So if you’re struggling with uncertainty, by all means, I thought it was a great trick to employ, in terms of just balancing out where you’ve got the consistency and the certainty and the familiarity and then, knowing that you need to step into that space of not knowing as well.  Finding that balance within your day.

Give it a go, I would love to hear your thoughts.  Have a wonderful week!

Video

But Is It Ethical?

You’re working away, day-in, day-out, striving for a better business, a better way of working.  You overcome hurdles, win supporters, you even have a list of people of influence who don’t support you – and you’re working to win them over too.

But is it ethical?

This week we touch on something that I don’t think gets talked about often enough.  Whether it’s the driving force behind a movement to shift your consumption habits, political leanings, or just frankly fronting up to the office every day – what right do we have to change people?  When is enough enough? How do you sleep at night?

Well that’s what this week’s video is all about…

 

Video transcript and relevant links

Today I want to share a question that came up this week with one of my clients.

This particular client and I are using a tool which I use with a lot of clients and it’s a tool for stakeholder engagement and planning and communications and how we’re gonna get people on board, how we’re going to help to shift them from where they are today to maybe learning something new or bringing on a different perspective.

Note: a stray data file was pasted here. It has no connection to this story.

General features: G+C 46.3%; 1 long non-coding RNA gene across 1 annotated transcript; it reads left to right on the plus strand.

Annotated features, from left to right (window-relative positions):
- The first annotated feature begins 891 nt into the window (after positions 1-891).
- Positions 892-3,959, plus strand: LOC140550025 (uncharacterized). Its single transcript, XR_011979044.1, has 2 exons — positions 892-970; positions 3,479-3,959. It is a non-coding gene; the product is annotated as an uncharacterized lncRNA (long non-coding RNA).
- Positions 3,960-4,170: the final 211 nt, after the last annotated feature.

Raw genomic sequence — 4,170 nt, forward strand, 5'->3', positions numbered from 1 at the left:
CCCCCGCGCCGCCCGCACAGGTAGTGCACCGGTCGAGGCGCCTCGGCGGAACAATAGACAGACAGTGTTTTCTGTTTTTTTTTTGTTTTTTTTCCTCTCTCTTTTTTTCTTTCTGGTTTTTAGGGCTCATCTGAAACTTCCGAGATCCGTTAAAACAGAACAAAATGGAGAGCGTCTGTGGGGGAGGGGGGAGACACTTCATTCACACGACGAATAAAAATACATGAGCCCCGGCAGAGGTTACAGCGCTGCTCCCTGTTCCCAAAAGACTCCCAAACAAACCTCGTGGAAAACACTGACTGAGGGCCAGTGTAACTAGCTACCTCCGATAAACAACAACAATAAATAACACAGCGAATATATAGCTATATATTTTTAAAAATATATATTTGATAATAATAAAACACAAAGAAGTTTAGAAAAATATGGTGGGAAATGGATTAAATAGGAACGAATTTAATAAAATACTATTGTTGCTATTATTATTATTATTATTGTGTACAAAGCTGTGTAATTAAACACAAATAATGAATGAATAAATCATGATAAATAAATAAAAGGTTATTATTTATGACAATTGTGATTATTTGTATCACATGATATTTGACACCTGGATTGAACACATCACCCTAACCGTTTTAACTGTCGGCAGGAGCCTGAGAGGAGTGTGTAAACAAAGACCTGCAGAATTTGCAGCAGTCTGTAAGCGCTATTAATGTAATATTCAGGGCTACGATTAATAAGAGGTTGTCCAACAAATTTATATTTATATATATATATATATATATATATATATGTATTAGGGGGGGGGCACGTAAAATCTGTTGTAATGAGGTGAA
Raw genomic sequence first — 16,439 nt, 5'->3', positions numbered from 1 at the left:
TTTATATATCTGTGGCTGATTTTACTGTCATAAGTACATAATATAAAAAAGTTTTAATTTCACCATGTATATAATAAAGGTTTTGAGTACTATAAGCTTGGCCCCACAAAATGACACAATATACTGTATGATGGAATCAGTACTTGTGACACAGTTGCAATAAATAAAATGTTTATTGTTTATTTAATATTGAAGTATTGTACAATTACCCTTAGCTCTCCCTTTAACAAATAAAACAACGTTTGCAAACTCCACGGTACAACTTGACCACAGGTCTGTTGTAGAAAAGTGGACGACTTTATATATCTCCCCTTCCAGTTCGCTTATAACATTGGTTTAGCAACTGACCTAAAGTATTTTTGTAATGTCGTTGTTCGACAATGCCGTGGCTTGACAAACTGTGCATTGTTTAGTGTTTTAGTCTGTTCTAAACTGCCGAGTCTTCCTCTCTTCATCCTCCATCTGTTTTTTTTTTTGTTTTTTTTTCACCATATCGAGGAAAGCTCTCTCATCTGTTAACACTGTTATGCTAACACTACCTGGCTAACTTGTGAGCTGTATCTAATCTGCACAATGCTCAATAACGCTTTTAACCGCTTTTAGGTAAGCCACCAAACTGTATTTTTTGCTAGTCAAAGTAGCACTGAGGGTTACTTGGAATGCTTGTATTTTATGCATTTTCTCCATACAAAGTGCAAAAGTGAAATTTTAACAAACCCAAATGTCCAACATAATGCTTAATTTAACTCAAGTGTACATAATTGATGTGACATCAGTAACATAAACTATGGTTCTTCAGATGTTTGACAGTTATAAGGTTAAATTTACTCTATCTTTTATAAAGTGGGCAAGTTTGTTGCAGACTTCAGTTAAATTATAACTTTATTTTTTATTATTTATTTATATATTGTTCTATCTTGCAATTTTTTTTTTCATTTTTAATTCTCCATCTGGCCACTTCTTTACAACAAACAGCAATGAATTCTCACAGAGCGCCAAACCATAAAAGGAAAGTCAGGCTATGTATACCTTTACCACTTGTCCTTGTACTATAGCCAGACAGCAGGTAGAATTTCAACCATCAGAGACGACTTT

And so this particular person had asked me, he’d said “…we’ve got this tool and I’ve been working with it for a while now, and I feel like I’ve got this particular individual completely dialled.  I know which buttons to press, I know the type of answer I’m going to get…” and he was really questioning the ethics around doing that, and being able to do that, and I could see he was really wrestling with it.

So I thought it’d be worth sharing here because, I’m really keen to hear your perspective as well.  If you’re in change if you’re in transformation then this comes up. You can’t help but butt-up against this idea of “how far is reasonable?” “Is it our job to change people?” “Is it our job to do something else?” So I’m curious to hear your thoughts.